One dark summer night, Francesca Cunningham, a once world famed pianist, escapes from her hospital room and tries to commit suicide by jumping off a local bridge. She is rescued and taken ... See full summary »
The lives of numerous people over the course of 20 years in 19th century France, weaved together by the story of an ex-convict named Jean Valjean on the run from an obsessive police inspector, who pursues him for only a minor offense.
Those five are unemployed penniless workers. Together they win 100,000 Francs with the national lottery. Instead of sharing the money, they buy a ruin and build an open-air cafe. But ... See full summary »
In this fictionalized biography, young Pancho Villa takes to the hills after killing an overseer in revenge for his father's death. In 1910, he befriends American reporter Johnny Sykes. ... See full summary »
The work of a progressive female psychiatrist and her colleague at a mental hospital is threatened by the arrival of a conservative new supervisor, who disapproves of both her methods and the fact that she is a woman in a "man's field."
Gregory La Cava
George Antheil composed a rejected score and is not credited, but this title still features as one of his film scores in reference books. His score was replaced with stock music and excerpts from Sergei Rachmaninoff's Second Piano Concerto. See more »
She's the only woman I've ever met who seems shallower and more superficial than I am. It'll be a perfect match: two empty paper bags, belaboring each other.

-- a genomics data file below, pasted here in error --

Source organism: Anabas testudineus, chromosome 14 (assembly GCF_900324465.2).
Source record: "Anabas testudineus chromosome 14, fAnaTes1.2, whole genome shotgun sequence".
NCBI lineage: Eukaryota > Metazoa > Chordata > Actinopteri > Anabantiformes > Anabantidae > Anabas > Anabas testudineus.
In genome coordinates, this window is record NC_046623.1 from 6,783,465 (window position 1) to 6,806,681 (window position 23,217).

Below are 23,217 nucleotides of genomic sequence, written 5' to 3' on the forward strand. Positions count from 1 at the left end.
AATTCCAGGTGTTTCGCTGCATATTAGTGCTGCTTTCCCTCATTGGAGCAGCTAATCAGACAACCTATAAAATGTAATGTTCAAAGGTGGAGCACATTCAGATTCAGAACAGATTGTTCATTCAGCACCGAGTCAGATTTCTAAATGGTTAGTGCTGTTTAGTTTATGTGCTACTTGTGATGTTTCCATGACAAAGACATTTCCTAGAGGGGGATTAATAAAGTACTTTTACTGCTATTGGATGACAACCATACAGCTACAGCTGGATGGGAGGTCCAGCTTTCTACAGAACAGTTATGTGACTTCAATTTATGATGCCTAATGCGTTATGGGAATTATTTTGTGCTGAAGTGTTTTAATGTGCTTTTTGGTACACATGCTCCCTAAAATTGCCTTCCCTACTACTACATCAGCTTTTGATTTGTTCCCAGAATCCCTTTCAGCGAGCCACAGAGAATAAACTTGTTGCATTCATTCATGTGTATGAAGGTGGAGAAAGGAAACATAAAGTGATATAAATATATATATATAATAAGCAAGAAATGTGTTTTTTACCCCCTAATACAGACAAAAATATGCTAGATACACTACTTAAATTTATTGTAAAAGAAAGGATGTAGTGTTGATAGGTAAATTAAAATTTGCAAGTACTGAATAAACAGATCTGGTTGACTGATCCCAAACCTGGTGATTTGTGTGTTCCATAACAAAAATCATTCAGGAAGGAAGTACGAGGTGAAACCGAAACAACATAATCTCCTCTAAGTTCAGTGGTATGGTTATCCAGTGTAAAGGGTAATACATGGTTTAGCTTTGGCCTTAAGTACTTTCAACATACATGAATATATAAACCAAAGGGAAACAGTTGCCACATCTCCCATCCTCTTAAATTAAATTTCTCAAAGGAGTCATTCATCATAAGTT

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Unlike children, "The Scoundrel" should be heard and not seen. This very disappointing movie has a terrific script, containing dialogue delivered the way only Noel Coward could deliver it. Those familiar with his witty, supercilious delivery are in for a treat, and the team of Hecht-MacArthur have spread enough to go around to the entire cast.
Having said that, the acting in this picture was so bad as to be almost embarrassing, overwrought to the point of ham. Coward himself seems uncomfortable when not reciting his lines and seems to say them unnaturally, as though from memory and not as an actor would. The rest of the cast follows suit and seems bedazzled by his presence.
I find it astounding that this picture won an Academy Award (Worst Idea For A Motion Picture?) as the film starts out OK but quickly descends into goofy fantasy and ultimately into maudlin burlesque. Several actors are miscast and flounder about, except for Stanley Ridges, who plays the boyfriend of the girlfriend. "The Voice", Lionel Stander, as a poet? Come on. A hit-man, maybe, but not a poet. Ditto Eduardo Ciannelli. The best that can be said, apart from the dialogue, is that it is mercifully short at 76 minutes - but bring a blindfold.
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